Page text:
3

Say I have a JSON array similar to the following:

[
  {
    "title": "This is a title",
    "year": 2013,
    "images": {
      "image": "http://........jpg",
    },
    "ratings": {
      "thumbsup": 1053,
      "thumbsdown": 256
    }
  },
  {
    "title": "This is a title",
    "year": 2013,
    "images": {
      "image": "http://........jpg",
    },
    "ratings": {
      "thumbsup": 1053,
      "thumbsdown": 256
    }
  }
]

And the required output is a JSON array like this:

[
      {
        "title": "This is a title",
        "images": {
          "image": "http://........jpg",
        },
        "ratings": {
          "thumbsup": 1053,
        }
      },
      {
        "title": "This is a title",
        "images": {
          "image": "http://........jpg",
        },
        "ratings": {
          "thumbsup": 1053,
        }
      }
    ]

Iv'e been researching and it's suggested that the most efficient way would be to parse it using the Jackson streaming API. This is for use on a PaaS with limited memory, so I wish to keep the memory usage to the bare minimum.

Is the best way to parse the JSON with Jackson Streaming API, and construct a new JSON array at the same time or simply remove the elements somehow?

  • Are the rules on which fields to omit dynamic ? Can you elaborate on the use case ? – Deepak Bala Aug 10 '13 at 14:15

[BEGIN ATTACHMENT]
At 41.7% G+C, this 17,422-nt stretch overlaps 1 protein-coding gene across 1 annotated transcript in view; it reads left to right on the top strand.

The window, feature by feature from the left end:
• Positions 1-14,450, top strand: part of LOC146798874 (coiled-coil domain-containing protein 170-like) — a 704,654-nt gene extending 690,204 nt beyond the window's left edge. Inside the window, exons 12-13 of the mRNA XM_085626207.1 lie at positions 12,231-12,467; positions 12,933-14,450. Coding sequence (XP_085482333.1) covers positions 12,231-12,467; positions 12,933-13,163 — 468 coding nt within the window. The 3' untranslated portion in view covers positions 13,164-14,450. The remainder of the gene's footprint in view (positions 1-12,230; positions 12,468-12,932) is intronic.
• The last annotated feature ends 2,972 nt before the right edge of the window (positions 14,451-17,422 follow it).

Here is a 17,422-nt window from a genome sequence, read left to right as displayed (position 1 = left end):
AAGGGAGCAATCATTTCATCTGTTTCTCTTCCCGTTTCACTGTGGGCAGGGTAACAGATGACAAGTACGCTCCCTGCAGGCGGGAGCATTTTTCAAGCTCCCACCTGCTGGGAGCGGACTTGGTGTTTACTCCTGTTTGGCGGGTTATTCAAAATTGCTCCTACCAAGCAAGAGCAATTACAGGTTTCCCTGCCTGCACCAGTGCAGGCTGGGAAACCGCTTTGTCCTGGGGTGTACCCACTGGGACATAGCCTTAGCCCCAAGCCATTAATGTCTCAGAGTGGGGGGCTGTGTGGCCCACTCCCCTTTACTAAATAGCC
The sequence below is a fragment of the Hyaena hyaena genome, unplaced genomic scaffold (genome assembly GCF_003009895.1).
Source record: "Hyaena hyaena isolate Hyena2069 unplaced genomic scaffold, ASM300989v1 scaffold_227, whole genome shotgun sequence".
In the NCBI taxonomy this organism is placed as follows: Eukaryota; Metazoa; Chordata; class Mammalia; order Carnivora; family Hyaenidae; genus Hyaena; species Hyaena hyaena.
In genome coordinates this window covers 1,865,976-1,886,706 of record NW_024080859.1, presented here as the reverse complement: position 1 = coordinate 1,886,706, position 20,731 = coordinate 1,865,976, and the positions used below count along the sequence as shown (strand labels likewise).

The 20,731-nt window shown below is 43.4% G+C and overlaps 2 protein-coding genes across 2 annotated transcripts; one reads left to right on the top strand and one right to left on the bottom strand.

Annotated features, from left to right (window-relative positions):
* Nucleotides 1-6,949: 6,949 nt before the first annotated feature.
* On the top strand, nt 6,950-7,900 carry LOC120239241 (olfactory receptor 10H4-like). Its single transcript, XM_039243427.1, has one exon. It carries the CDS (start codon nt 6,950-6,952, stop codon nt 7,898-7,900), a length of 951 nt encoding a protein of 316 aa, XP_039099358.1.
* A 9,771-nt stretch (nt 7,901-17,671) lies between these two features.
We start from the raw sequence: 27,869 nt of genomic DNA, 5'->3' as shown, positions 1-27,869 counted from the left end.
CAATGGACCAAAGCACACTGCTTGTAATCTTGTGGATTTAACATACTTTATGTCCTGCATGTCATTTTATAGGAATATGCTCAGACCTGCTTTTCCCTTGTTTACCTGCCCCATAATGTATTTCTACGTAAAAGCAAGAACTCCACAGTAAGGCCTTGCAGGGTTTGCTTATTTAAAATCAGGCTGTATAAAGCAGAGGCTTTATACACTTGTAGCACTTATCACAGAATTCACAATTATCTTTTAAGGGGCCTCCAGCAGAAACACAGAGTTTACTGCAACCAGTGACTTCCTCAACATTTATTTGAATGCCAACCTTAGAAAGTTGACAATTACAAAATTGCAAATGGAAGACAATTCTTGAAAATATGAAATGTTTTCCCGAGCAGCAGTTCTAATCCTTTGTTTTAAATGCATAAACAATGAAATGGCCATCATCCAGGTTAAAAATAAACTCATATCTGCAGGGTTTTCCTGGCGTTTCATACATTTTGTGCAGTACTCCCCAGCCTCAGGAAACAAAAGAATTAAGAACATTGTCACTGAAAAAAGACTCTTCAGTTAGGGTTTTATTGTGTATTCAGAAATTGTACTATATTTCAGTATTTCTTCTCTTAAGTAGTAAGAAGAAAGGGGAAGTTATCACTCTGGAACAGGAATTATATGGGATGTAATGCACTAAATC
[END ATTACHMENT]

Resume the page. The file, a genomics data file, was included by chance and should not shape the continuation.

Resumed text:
• Is the absence of "thumbsdown" the memory optimization? – user180100 Aug 10 '13 at 14:32
  • Deepak - The fields on which need to be removed from each JSON object are the same for each object in the array. – Simon Aug 10 '13 at 14:36
  • RC - No, This is an example. Each JSON object will have potentially a lot of elements, and I wish to remove the ones I do not need for bandwidth reasons. I speak of memory optimisations as in I want the most efficient way to do this, not because it itself is a memory optimisation. – Simon Aug 10 '13 at 14:38
  • Why don't you just remove them from the class and then add the @JsonIgnoreProperties(ignoreUnknown = true) to ignore fields that are not there. would it work for you? – Saeid Farivar Aug 10 '13 at 16:57
0

I did something similiar with XML once. You can have the requestor tell you what fields you want to get back, and have it only emit those. In my case I had no control over the 3rd party axis xml view, but once I had the view, when I asked for things from it if it was already there I could give back just the pieces I was interested in. As a bonus, if you are marshalling or unmarshalling real java objects from the JSON after getting the json or XML you don't need to build the part of the object graph you don't care about.

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